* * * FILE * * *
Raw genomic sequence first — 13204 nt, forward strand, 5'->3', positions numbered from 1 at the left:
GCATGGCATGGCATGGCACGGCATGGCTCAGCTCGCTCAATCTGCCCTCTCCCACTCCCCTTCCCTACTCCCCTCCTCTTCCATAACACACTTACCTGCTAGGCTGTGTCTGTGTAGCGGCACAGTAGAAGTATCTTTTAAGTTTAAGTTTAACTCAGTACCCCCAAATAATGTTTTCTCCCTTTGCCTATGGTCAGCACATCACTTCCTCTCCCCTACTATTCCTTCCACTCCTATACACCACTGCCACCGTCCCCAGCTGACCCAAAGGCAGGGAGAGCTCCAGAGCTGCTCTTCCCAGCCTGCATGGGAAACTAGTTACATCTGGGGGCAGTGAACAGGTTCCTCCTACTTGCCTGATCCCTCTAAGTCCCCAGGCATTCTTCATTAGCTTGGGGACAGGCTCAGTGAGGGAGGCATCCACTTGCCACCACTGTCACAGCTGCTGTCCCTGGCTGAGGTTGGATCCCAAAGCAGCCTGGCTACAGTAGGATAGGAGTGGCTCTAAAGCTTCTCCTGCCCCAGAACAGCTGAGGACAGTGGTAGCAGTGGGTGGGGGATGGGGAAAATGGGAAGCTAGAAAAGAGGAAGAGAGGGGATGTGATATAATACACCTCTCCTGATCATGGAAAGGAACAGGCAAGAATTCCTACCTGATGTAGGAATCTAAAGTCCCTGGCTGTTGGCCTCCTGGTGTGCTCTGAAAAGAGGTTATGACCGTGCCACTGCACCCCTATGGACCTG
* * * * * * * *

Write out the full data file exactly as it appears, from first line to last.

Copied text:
Raw genomic sequence first — 13204 nt, forward strand, 5'->3', positions numbered from 1 at the left:
GCATGGCATGGCATGGCACGGCATGGCTCAGCTCGCTCAATCTGCCCTCTCCCACTCCCCTTCCCTACTCCCCTCCTCTTCCATAACACACTTACCTGCTAGGCTGTGTCTGTGTAGCGGCACAGTAGAAGTATCTTTTAAGTTTAAGTTTAACTCAGTACCCCCAAATAATGTTTTCTCCCTTTGCCTATGGTCAGCACATCACTTCCTCTCCCCTACTATTCCTTCCACTCCTATACACCACTGCCACCGTCCCCAGCTGACCCAAAGGCAGGGAGAGCTCCAGAGCTGCTCTTCCCAGCCTGCATGGGAAACTAGTTACATCTGGGGGCAGTGAACAGGTTCCTCCTACTTGCCTGATCCCTCTAAGTCCCCAGGCATTCTTCATTAGCTTGGGGACAGGCTCAGTGAGGGAGGCATCCACTTGCCACCACTGTCACAGCTGCTGTCCCTGGCTGAGGTTGGATCCCAAAGCAGCCTGGCTACAGTAGGATAGGAGTGGCTCTAAAGCTTCTCCTGCCCCAGAACAGCTGAGGACAGTGGTAGCAGTGGGTGGGGGATGGGGAAAATGGGAAGCTAGAAAAGAGGAAGAGAGGGGATGTGATATAATACACCTCTCCTGATCATGGAAAGGAACAGGCAAGAATTCCTACCTGATGTAGGAATCTAAAGTCCCTGGCTGTTGGCCTCCTGGTGTGCTCTGAAAAGAGGTTATGACCGTGCCACTGCACCCCTATGGACCTG